They show they’re coachable. Great candidates don’t just have the capacity to do the job; they also prove they’re willing to be coached so they can get better at it. A candidate’s ability generally shines through in a strong CV and a thorough reference check, but coachability often needs to be teased out. Anybody we’re hiring for a sales position, for instance, is asked to provide a mock pitch — because I’m interested not just in the tack they take but in how they handle my feedback. If candidates get defensive, that’s a bad sign. Feedback is how we improve. And if they spend the whole session talking and never ask a question? Even worse. It’s not enough to be thirsty for constructive criticism; the top candidates show they can internalize it and even apply it within the interview. At the same time, a candidate’s accounts of previous positive mentoring experiences, whether on the giving or receiving end, go a long way toward showing coachability.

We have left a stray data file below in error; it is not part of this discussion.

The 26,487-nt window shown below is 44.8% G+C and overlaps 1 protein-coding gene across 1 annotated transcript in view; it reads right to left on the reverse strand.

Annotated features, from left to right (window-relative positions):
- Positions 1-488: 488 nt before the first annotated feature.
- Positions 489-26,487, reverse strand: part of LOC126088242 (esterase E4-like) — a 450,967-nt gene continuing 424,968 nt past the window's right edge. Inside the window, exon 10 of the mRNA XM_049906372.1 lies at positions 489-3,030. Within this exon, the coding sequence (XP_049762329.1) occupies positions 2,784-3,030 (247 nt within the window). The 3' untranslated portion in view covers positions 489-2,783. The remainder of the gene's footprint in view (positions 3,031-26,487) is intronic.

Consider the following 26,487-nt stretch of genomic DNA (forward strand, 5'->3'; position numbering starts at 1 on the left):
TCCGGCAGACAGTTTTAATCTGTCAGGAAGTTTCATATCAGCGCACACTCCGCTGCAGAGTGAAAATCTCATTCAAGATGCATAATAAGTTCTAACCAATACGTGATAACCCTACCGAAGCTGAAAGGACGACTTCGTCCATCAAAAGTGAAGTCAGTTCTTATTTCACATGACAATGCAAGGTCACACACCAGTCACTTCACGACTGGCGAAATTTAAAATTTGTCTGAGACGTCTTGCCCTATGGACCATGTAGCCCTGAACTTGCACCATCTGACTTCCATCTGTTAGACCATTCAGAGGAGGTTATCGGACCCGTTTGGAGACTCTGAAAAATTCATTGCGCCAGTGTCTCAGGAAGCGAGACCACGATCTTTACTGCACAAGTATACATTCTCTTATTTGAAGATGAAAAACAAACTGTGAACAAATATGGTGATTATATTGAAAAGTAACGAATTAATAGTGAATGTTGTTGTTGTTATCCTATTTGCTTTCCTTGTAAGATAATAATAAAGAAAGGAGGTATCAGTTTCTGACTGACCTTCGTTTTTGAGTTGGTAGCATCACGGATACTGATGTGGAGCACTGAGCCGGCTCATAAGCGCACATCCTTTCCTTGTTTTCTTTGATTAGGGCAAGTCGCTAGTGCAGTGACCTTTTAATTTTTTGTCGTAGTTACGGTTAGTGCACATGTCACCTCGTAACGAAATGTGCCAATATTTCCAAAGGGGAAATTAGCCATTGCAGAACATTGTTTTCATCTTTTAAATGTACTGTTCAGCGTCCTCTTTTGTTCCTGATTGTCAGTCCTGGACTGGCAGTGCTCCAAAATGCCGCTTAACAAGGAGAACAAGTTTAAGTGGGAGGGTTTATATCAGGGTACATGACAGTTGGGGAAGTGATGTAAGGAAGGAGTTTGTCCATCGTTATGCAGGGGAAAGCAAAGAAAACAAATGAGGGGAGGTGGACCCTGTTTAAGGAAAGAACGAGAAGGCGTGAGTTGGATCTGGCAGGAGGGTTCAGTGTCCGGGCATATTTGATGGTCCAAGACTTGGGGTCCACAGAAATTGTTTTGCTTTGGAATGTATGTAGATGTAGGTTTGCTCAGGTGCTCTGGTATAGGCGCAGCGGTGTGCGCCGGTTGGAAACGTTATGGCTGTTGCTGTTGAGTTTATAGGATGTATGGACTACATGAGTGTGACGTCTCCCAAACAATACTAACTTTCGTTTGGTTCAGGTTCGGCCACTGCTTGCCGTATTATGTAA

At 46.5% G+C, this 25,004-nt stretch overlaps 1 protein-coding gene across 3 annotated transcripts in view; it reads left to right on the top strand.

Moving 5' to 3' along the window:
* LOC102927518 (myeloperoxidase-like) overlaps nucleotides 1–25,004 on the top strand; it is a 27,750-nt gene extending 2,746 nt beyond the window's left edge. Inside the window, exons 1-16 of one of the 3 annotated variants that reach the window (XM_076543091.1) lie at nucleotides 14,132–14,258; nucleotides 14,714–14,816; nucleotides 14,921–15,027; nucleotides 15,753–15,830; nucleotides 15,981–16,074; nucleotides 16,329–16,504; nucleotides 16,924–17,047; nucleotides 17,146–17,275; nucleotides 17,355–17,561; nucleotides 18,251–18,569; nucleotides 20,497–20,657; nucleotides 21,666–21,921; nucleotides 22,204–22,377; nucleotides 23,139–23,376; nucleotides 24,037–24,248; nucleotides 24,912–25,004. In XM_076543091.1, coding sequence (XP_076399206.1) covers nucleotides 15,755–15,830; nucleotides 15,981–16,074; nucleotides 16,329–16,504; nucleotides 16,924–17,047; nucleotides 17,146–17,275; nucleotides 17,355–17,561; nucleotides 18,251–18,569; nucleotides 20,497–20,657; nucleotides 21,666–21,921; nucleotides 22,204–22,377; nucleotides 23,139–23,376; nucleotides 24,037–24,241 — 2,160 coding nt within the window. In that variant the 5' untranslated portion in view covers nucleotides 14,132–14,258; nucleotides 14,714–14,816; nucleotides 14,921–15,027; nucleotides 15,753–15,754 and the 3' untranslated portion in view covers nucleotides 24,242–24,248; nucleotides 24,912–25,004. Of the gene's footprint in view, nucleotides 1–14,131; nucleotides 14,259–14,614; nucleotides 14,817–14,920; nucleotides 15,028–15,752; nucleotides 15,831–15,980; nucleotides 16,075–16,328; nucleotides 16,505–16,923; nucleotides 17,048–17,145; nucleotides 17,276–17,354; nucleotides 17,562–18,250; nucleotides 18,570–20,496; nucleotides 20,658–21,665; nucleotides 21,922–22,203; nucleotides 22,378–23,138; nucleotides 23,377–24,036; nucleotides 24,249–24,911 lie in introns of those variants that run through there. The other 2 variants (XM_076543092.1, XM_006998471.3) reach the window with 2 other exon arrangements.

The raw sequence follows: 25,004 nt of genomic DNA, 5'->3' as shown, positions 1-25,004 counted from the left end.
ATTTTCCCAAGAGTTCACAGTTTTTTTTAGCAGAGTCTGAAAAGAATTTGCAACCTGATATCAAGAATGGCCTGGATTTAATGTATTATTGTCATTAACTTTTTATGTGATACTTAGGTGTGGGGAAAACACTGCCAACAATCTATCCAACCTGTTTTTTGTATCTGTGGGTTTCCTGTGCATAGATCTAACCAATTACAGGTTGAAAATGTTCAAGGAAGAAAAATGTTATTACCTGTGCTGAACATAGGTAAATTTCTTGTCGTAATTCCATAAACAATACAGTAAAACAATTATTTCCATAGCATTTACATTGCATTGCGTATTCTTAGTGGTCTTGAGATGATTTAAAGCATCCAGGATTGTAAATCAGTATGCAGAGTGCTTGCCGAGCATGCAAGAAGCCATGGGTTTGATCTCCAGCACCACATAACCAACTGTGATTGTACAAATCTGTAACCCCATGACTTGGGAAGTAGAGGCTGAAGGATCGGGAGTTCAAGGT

They bring a startup spirit to the table. There are many advantages to working for a startup over an established company, including more responsibilities and more opportunities for upward mobility. However, deluxe benefit packages aren’t usually among the perks. Candidates who show that they’re willing to hustle, improvise, and find a way to move the needle — even if it means getting creative — always catch my attention. Those who are more concerned with org charts, formal procedures, and blue-chip perks, like a matching 401(k) or unlimited vacation time, may not be the right fit. But for the right candidate, the returns in terms of learning and growth potential can be enormous. I know a candidate has startup spirit when they ask me where I think the company will be next year and the year after that, and want to learn more about how they can grow alongside us. Even when applying to established firms, there can be value in demonstrating a startup spirit. Larger companies are increasingly placing emphasis on bringing intrapreneurs (employees who see opportunities for growth and innovation within existing organizations) into their ranks.